Date Approved

2-2014

Date Posted

5-22-2014

Degree Type

Open Access Dissertation

Degree Name

Doctor of Education (EdD)

Department

Leadership and Counseling

Committee Member

Ronald Williamson, Ed.D., Chair

Committee Member

Ella Burton, Ed.D.

Committee Member

Gary Marx, Ed.D.

Committee Member

Nelson Maylone, Ed.D.

Abstract

The accountability of No Child Left Behind (NCLB, 2001) provided assurance that “all children (would) have a fair, equal, and significant opportunity to obtain a high quality education and reach, at a minimum, proficiency on challenging state academic achievement standards and state academic assessments” (Section 1001). According to research, subgroups such as students with disabilities have historically underperformed on state assessments (Darling-Hammond & Rustique-Forrester, 2005; Eckes & Swando, 2009). Measuring their progress holds the school district, teachers, and students accountable for the results, thereby raising expectations, improving teaching, and increasing learning.

In Michigan, students seeking a standard diploma must meet rigorous curriculum standards, which include Algebra I and Algebra II (MDE-MMC, 2012). Additionally, Michigan public school students take a battery of state-mandated assessments, including the ACT in their 11th grade school year. To provide exposure to these courses, students with disabilities are placed in general education classrooms to receive the same instruction as their non-disabled peers (IDEIA, 2004). The term inclusion describes this arrangement, consistent with the terminology stated in Section 612(a) (5) (a) of IDEIA (2004). With graduation tied to rigorous curriculum requirements, high-stakes testing, and greater stipulations to receive a school diploma, engaging students with disabilities at the secondary level through inclusion has become a priority (Bost & Riccomini, 2006; Christenson, & Thurlow, 2004; Johnson, Stout, & Thurlow, 2009; Mastropieri & Scruggs, 2001; Thurlow & Johnson, 2000).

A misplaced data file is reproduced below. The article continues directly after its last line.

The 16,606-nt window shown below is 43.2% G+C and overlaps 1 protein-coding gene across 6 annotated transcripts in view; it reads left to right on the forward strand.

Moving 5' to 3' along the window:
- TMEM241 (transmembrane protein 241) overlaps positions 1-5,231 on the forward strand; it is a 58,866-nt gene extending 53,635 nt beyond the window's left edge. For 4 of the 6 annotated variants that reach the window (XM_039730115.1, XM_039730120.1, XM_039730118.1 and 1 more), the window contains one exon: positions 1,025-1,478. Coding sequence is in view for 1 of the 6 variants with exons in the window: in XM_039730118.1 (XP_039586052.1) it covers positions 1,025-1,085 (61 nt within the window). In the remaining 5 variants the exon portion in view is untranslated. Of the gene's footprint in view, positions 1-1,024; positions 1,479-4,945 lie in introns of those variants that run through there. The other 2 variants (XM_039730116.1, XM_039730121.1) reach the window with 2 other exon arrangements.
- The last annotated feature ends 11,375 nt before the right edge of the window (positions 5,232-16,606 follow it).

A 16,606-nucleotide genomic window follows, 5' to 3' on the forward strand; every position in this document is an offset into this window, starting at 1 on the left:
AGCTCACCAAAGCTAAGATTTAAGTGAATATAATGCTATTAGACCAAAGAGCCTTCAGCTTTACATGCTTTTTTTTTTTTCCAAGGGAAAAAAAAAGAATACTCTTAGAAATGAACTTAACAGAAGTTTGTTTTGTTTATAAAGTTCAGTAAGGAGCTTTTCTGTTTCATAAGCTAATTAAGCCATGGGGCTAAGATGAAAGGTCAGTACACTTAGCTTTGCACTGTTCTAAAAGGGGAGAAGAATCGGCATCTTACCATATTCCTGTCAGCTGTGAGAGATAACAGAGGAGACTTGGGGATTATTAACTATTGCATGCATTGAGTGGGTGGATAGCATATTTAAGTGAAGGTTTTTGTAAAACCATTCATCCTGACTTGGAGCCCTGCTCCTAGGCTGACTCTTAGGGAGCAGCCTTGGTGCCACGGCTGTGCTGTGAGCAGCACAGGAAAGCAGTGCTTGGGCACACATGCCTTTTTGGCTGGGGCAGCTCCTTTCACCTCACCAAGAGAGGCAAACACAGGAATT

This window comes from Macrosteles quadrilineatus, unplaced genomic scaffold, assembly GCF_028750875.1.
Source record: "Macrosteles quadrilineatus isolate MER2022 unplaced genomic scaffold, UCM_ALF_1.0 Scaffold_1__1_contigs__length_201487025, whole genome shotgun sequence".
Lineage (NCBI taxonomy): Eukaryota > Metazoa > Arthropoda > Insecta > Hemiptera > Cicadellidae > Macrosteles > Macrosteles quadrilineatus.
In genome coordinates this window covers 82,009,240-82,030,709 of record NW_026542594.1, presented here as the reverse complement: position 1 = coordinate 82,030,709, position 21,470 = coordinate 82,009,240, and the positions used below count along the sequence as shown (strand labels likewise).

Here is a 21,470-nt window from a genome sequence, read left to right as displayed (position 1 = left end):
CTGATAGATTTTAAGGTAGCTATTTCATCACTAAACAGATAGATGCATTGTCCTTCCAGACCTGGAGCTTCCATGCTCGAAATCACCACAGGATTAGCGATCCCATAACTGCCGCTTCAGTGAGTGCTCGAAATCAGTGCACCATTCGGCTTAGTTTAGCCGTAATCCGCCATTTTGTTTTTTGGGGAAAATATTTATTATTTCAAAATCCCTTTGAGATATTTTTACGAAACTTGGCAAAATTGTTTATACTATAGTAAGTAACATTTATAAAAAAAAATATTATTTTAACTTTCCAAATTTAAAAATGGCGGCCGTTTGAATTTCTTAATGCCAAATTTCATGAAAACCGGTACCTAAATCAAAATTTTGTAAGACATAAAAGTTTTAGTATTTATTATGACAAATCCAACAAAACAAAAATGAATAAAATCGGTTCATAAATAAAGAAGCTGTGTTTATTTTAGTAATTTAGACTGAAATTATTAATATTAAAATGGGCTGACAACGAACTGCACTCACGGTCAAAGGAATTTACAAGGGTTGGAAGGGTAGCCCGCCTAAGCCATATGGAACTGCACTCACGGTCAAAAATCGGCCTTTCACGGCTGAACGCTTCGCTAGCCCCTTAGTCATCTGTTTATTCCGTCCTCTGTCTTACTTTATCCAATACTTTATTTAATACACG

The purpose of this quantitative study was to examine the relationship between the percentage of time students with disabilities spend in general education classrooms and student success. Student success was measured by a school district’s graduation rate, dropout rate, and ACT Mathematic mean score. The theoretical foundation for this study was Vygotsky’s social development theory. A Pearson product-moment analysis was used to identify relationship(s) between the percentage of time students with disabilities spend in general education classrooms and the district’s graduation rate, dropout rate, and ACT mathematic mean score. Additionally, a regression analysis was used to analyze the relationship between the aggregate of factors representing Instructional Quality and the district’s graduation rate, dropout rate, and ACT mathematic mean score. Finally, a paired test was used to determine if significant differences existed between 2006-2007 and 2010- 2011 school years.

The Pearson product-moment findings indicated that the percentage of time students with disabilities spend in general education classrooms had a positive relationship with a district’s graduation rate and ACT mathematic mean score. Additionally, the regression findings indicated that a relationship exists between factors representing Instructional Quality and the district’s graduation rate, dropout rate, and ACT mathematic mean score. The paired t-test found a significant difference in graduation rate, dropout rate, and ACT mathematic mean score between 2006-2007 and 2010-2011. The graduation rate decreased, dropout rate decreased, and ACT mathematic mean scores increased.

The findings revealed that increasing the percentage of time students with disabilities spend in general education classrooms may result in higher ACT mathematic means and lower dropout rates. However, findings may also suggest that students with disabilities need more than four years to graduate with a standard diploma.

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